“What did she say it was like beyond the Fade?”

“Not much.” He shook his head. “Alice said that her role as queen was merely to exist.”

I stare into my teacup.

The elves will come and they will take a woman from her family and home to fulfill a treaty that they could just as easily call off. They’ll sit her on a throne to do what? Exist? To have no power or responsibility?

What is the point of the deal the elves struck if all they wanted was a puppet? Why take one of us at all?

To remind us we are nothing, my mind answers. They hold all the power. What the elves want, we are here to give them. I’m sure they would tell us to be grateful that all they take is a woman every century. That it is a kindness.

My stomach turns molten and I have to leave or risk saying something that would upset the kind old man.



The town hall is held four hours later, in the late afternoon. It’s enough time that I can go home, restock my basket, and freshen up. I’m not the only one with the idea of conducting business before the meeting. Some of the fishermen have brought their hauls. I see a few townsfolk displaying needlepoint. Everyone is all too happy to have something else to focus on—or pretend to focus on—beyond the impending elf arrival.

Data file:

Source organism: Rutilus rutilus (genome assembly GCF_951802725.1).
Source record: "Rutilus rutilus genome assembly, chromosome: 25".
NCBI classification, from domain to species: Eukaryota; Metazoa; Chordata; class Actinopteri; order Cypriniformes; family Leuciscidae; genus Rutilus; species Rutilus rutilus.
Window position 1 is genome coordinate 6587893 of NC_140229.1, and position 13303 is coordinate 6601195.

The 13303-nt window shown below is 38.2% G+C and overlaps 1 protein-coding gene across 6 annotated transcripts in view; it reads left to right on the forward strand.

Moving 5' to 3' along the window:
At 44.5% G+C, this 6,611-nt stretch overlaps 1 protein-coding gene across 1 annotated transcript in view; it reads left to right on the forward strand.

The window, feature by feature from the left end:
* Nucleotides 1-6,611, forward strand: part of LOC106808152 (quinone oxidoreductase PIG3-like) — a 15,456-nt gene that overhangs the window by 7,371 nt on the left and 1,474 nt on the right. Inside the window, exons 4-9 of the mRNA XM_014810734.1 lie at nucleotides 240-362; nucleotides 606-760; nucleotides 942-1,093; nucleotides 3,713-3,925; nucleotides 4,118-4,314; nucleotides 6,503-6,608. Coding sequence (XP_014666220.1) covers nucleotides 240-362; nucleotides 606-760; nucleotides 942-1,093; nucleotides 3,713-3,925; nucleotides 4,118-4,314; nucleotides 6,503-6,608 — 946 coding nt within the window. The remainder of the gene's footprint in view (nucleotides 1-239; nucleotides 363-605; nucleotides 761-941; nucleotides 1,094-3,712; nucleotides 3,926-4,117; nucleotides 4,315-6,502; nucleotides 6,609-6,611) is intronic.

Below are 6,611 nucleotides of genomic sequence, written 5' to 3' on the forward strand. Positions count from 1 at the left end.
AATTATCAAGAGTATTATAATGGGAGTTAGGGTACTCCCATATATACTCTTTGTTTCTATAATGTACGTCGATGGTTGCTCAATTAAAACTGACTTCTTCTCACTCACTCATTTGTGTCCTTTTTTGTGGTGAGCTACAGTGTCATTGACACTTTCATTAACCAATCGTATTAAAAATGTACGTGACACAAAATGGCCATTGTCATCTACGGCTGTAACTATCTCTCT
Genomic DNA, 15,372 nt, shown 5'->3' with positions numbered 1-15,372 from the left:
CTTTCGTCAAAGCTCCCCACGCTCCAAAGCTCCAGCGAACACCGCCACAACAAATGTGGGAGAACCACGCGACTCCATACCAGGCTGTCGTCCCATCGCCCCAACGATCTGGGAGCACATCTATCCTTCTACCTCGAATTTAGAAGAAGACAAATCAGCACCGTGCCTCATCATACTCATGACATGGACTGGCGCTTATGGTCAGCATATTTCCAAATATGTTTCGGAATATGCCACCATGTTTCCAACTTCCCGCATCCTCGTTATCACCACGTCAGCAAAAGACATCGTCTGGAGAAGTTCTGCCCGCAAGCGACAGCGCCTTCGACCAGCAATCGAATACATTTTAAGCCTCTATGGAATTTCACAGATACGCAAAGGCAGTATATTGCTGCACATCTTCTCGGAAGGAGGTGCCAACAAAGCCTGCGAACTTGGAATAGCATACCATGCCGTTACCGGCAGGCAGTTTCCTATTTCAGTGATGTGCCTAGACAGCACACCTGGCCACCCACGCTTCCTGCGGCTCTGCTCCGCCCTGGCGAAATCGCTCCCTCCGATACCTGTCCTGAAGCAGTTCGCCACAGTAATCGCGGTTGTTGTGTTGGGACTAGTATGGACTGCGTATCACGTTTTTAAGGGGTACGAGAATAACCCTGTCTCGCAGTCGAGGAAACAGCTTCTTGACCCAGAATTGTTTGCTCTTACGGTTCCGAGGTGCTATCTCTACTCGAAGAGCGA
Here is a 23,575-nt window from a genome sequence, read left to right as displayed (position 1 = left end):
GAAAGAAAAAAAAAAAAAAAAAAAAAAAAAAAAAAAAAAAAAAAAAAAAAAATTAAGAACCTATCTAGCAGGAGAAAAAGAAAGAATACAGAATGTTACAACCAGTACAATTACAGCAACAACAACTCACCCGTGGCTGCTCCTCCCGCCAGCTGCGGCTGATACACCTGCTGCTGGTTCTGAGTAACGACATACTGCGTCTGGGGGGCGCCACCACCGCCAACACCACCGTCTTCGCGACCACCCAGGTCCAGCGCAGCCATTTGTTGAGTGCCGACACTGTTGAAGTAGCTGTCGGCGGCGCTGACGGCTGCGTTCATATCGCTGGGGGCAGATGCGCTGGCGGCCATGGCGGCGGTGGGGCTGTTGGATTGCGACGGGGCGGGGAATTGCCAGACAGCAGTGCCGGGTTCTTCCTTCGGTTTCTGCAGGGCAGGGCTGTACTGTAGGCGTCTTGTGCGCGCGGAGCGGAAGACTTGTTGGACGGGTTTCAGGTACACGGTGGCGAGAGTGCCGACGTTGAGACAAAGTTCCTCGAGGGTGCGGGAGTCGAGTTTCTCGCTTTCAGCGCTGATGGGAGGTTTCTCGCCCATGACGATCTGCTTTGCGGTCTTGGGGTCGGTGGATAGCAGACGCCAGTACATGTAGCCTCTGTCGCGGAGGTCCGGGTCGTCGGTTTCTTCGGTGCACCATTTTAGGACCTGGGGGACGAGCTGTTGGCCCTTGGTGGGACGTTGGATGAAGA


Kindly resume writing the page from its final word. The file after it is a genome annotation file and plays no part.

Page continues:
Yet, rumors and theories buzz in the air around me like bees in a field. I hear the whispers and speculation. What will happen? Will the queen be found?

I ignore it all, focusing on my duties. There is no way war will break out after three thousand years of peace. That’s what I’ve settled on to keep my hands steady as I pass out my jars and pouches.

“Hear ye, hear ye, citizenry of Capton,” the town crier shouts from the stage at the far end of the square. A group of weary men and women line up behind him—my father among them. “We call to order this meeting of the Capton Council.”

I stop with the rest of the townsfolk, listening to the various announcements. There are some clerical matters to get out of the way—a few disputes over fishing territories with Lanton, an agreement for tearing down an old warehouse. But everyone is just listening for the important part.

“Regarding the matter of the Human Queen,” my father says. He stands with the head of the Keepers. “The council has heard your concerns and decided to—”